As pundits struggle to wrap their heads around why so many people just gifted Andrew McCabe (who is very financially sound) half a million dollars, one legal expert expert and constitutional law professor is apparently suggesting that the whole thing might have been an elaborate fraud.
George Washington University School of Law Professor Jonathan Turley posted a column on his blog today titled, “The Curious Case of The Andrew McCabe Legal Defense Fund.” Also published in The Hill, Turley’s column starts off with an interesting choice of contextual innuendo. He writes:
The Justice Department recently indicted four “fraudsters” in New York who raised more than $125,000 through a bogus “wounded warrior” charity to benefit themselves rather than to help veterans. It is a recurring problem for people who watch those constant commercials showing trembling dogs in wire cages or heartbreaking kids with cleft lips. Most charities fund legitimate, desperately needed programs but often are harmed by an unscrupulous few.
What does that have to do with Andrew McCabe’s newly-mined GoFundMe fortune? Here, Turley plays it coy. He notes, “One recent campaign has attracted huge donations based on dubious claims – and it comes from within the Justice Department itself. The cause is Andrew McCabe, and both the timing and the pitch are strikingly premature.”
Later, Turley writes, “In the end, it is not the creation of the GoFundMe page for McCabe that is concerning but its timing. Leading charity watchdogs demand full transparency and information so that “consumers or donors” are not “snookered.” If the public learns that McCabe’s wound was self-inflicted, or even criminal in character, do they get their money back? Not likely.”
At issue is that McCabe embraced a GoFundMe on his behalf before even being referred for criminal investigation, “let alone charged with any crime.” Turley then explains that, in theory, the inspector general could refer McCabe’s case for possible criminal charges, but notes, “historically, Justice Department officials have avoided such referrals.”
Because McCabe didn’t wait for the release of the inspector general’s report and because the GoFundMe campaign continuously shifted the fundraising goal upward, Turley says McCabe was more interested in presenting himself as a victim than in the actual necessity of any legal defense fund–and that the entire fundraising campaign was premised on the false narrative that McCabe was losing his pension. He writes:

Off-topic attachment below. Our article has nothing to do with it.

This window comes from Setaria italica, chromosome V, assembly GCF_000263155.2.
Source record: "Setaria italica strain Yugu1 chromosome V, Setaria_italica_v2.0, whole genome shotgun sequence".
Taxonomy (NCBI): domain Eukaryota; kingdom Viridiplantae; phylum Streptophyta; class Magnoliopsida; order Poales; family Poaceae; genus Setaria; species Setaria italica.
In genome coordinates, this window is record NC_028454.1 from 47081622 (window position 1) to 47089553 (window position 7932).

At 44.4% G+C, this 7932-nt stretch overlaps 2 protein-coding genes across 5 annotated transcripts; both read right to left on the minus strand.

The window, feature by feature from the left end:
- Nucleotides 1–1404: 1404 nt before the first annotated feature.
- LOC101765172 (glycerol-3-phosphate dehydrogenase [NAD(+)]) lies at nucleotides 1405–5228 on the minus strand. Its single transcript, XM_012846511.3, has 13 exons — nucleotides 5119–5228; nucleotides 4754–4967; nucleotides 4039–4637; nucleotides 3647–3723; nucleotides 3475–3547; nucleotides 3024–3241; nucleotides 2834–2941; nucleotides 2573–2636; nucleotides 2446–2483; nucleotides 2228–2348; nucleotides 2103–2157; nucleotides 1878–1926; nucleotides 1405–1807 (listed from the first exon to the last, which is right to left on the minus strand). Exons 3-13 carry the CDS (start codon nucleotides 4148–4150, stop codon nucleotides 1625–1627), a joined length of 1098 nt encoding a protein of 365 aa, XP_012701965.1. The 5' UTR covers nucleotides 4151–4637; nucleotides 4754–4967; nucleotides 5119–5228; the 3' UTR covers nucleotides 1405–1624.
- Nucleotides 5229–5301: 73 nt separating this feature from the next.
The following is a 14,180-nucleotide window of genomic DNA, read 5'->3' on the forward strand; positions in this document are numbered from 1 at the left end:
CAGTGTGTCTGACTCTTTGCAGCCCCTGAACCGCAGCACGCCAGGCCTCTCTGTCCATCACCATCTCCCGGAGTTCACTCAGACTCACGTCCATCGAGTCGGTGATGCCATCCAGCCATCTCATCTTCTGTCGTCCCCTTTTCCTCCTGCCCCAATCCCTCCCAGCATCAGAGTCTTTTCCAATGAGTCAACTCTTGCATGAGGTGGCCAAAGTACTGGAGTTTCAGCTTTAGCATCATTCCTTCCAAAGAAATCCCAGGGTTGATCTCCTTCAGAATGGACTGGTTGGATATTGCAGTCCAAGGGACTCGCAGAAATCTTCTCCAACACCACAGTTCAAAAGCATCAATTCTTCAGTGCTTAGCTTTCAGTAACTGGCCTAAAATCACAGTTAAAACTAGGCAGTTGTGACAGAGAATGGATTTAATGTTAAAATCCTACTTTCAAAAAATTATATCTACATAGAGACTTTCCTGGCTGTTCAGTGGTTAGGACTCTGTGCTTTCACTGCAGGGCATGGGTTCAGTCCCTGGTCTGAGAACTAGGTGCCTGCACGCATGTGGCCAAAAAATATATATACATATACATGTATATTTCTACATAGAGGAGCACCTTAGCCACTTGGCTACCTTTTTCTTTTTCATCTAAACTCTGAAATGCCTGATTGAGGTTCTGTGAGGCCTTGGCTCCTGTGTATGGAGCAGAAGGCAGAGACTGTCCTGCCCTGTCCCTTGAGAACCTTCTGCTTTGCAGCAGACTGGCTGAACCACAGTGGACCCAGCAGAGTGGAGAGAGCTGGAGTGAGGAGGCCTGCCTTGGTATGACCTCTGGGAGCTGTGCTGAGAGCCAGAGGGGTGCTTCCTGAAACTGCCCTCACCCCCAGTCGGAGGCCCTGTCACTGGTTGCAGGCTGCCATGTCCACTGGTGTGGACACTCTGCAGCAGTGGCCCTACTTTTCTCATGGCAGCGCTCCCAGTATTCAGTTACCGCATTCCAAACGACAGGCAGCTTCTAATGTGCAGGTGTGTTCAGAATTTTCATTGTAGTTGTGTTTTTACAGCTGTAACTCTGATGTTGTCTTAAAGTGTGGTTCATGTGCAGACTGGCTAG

It is not easy to transform oneself from a once-powerful public official terminated for cause to the equivalent of a late-night, mud-splattered stray seeking shelter. However, McCabe had the media, which portrayed him as a noble civil servant viciously and unfairly targeted by Trump operatives.
As mentioned in the blog post and column, McCabe stands accused of lying to investigators four times in total–including twice under oath. And, Turley says, those accusations shouldn’t be discounted simply because McCabe was fired by Jeff Sessions. Turley argues that McCabe’s firing was actually the result of career officials (i.e. apparently apolitical actors) within both the Justice Department and Office of the Inspector General recommending the personnel action.
Ultimately, however, Turley professes agnosticism as to whether McCabe might have pulled a fast one on his thousands of donors. He writes, “McCabe might still prove to be a legitimate cause or he might not be.” Notably, on March 29, the day the fundraiser started, Sessions announced U.S. Attorney John Huber would look into potential abuses by McCabe and his former boss, James Comey.
[image via Chip Somodevilla/Getty Images]
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